Zafiris G. Politis
Dept. of Elec. and Comput. Eng., Aristotle Univ. of Thessaloniki, Univ. Campus, 54006, Thessaloniki, Greece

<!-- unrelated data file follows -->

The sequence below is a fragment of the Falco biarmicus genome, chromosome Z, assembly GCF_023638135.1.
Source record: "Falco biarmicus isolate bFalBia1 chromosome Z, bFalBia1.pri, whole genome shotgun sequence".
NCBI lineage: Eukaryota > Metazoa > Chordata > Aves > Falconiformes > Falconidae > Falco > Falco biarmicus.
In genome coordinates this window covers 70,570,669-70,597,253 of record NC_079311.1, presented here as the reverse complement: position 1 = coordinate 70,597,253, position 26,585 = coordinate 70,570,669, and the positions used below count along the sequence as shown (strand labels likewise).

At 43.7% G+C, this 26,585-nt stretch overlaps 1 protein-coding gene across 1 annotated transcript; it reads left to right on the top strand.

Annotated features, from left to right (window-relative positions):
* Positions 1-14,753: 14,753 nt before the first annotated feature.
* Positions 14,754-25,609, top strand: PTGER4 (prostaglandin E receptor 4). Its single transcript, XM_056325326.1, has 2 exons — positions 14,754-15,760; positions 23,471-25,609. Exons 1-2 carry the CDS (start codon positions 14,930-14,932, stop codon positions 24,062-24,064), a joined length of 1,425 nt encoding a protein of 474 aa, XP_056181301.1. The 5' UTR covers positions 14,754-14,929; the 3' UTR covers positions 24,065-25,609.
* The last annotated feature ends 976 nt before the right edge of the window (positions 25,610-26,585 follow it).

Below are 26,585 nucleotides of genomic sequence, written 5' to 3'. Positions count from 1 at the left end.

Aspects of esophageal speech are investigated in this paper. Esophageal speech is produced by laryngectomized people who utter by expelling air constricted under the entrance of the esophagus, forcing the cricopharyngeal muscle to oscillate equivalently to vocal cords in normal speakers. Nine male esophageal speakers were used for the analysis. Spoken material consisted of Greek vowels and syllables (CV, CCV, VC), each repeated three times continuously by each speaker. F[inf 0] values and plots were obtained for all speakers using central clipping autocorrelation, cepstrum analysis, and a modified Hilbert transform envelope method that seemed to give more consistent results among others. Most frequently observed F[inf 0] values varied from speaker to speaker with an average of 73 Hz. F[inf 1] vs F[inf 2] plots for Greek phonemes (alpha), (epsilon), (iota), o, o(upsilon), were obtained by LPC. Deviations from normal speakers were very small. Significant similarity to English equivalent phonemes was also observed. Speech power versus time slope for vowel-type utterances was investigated as a measure of power reduction rate, showing an average of -86 dB/s. Finally, implications about source volume velocity are made using LPC inverse filtering. Cepstrum analysis revealed a -6-dB/oct voice source spectral tilt instead of -12 dB/oct for normal speakers.